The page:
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State v. Dearden

Court of Appeals of Iowa

May 3, 2017

STATE OF IOWA, Plaintiff-Appellee,
BRIAN KERRY DEARDEN, Defendant-Appellant.

         Appeal from the Iowa District Court for Polk County, Jeffrey D. Farrell, Judge.

         Brian Dearden appeals, claiming the district court abused its discretion in sentencing him. AFFIRMED.

          Kenneth J. Weiland Jr. of Weiland Law Firm, P.C., Urbandale, for appellant.

          Thomas J. Miller, Attorney General, and Louis S. Sloven, Assistant Attorney General, for appellee.

          Considered by Vogel, P.J., Doyle, J., and Mahan, S.J. [*]

          MAHAN, Senior Judge.

         A Polk County jury found Brian Dearden guilty of possession of marijuana, a serious misdemeanor, in violation of Iowa Code section 124.401(5) (2015); conspiracy to deliver marijuana, a Class D felony, in violation of section 124.401 (1)(d); and failure to possess a tax stamp, a Class D felony, in violation of section 453B.12. The maximum sentence for counts II and III is a term of incarceration not to exceed five years.[1] See Iowa Code §§ 902.3, 902.9(1)(e). The department of corrections' presentence investigation report recommended suspending Dearden's sentence. At the sentencing hearing, the prosecutor acknowledged Dearden had "little, if any, criminal history" but recommended that Dearden "should go to prison, and he should not be granted any sort of opportunity for probation" in light of the evidence presented against him at trial regarding the extent of the drug operation he was involved with.

         The district court sentenced Dearden to concurrent terms of incarceration on all three counts, producing a five-year term. The court stated its reasons for the sentence as follows:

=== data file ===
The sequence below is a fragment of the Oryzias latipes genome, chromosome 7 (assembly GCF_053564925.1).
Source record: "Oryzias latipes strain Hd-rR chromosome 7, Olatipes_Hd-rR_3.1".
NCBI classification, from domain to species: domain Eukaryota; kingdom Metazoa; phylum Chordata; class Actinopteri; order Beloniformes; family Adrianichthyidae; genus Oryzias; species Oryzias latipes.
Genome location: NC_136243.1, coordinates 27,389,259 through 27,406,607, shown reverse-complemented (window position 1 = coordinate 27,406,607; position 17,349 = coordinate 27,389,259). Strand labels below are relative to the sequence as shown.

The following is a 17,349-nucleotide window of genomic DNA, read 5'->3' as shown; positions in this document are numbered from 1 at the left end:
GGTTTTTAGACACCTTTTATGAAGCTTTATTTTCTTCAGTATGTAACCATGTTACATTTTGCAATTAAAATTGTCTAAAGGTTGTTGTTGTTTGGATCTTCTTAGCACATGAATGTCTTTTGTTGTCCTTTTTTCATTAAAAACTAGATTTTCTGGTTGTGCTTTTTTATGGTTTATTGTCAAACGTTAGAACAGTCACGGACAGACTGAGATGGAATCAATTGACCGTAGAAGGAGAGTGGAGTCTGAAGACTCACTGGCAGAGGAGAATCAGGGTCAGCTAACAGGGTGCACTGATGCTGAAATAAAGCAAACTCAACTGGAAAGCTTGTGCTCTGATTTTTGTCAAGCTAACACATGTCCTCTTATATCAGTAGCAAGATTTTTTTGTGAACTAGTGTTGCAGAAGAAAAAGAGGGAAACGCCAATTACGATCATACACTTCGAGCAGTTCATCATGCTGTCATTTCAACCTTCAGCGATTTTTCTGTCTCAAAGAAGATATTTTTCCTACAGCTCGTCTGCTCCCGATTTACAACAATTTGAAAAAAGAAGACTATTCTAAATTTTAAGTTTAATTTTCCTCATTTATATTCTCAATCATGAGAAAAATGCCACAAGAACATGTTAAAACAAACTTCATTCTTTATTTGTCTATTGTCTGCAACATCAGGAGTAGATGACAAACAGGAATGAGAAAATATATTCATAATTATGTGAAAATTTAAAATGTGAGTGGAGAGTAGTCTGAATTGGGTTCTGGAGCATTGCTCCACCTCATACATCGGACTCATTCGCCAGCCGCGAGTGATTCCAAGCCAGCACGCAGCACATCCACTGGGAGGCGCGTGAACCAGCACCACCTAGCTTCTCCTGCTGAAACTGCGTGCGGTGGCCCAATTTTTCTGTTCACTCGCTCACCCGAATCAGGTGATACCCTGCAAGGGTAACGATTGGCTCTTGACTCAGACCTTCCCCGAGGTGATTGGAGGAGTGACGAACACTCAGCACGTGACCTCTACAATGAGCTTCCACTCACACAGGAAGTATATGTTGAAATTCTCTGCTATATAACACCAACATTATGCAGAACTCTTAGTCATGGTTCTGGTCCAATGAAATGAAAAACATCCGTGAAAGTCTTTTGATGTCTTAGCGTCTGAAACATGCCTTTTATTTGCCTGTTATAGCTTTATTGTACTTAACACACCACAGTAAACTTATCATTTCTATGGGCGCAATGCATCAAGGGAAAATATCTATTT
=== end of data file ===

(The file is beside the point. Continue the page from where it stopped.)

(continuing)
I've had the chance to look at the presentence investigative [PSI] report, consider the arguments and statements made by the parties and the couple of witnesses. Obviously, I sat through the trial. The [PSI] report writer recommends probation, and I think that based upon a paper review, so to speak, Mr. Dearden would look like a good candidate for probation. His criminal history is limited. He didn't have a prior conviction-well, prior conviction for eluding, I think, was a number of years before. He's worked in the community. He's got family that he's close to in the community. All these things would weigh in favor of probation.
The one thing I would note, though, is that the probation-or the PSI writer was not at trial, and I was. And one thing that's very important for me in order to show rehabilitation is, do you accept responsibility. And I see it all the time where people come in, fall on their sword, and they say, you know what, I did exactly what the State alleges that I did, and my hope is to improve myself and get better. And that plays pretty well for the Court. . . . But I do think that when you get on the stand and in view of the Court make statements under oath that are dishonest, that is not only failure to accept responsibility, it's taking it a step further. And Mr. Dearden got on the stand, and he said, I didn't know that I had marijuana in my house, and that was his testimony. And as [the prosecutor] aptly displayed during the course of cross-examination, Mr. Dearden was very well aware there was marijuana in that house because his cell phone was sitting on top of the safe that held fifteen or sixteen pounds of marijuana. And right beside that safe was a duffel bag that was open that had three or four pounds of marijuana.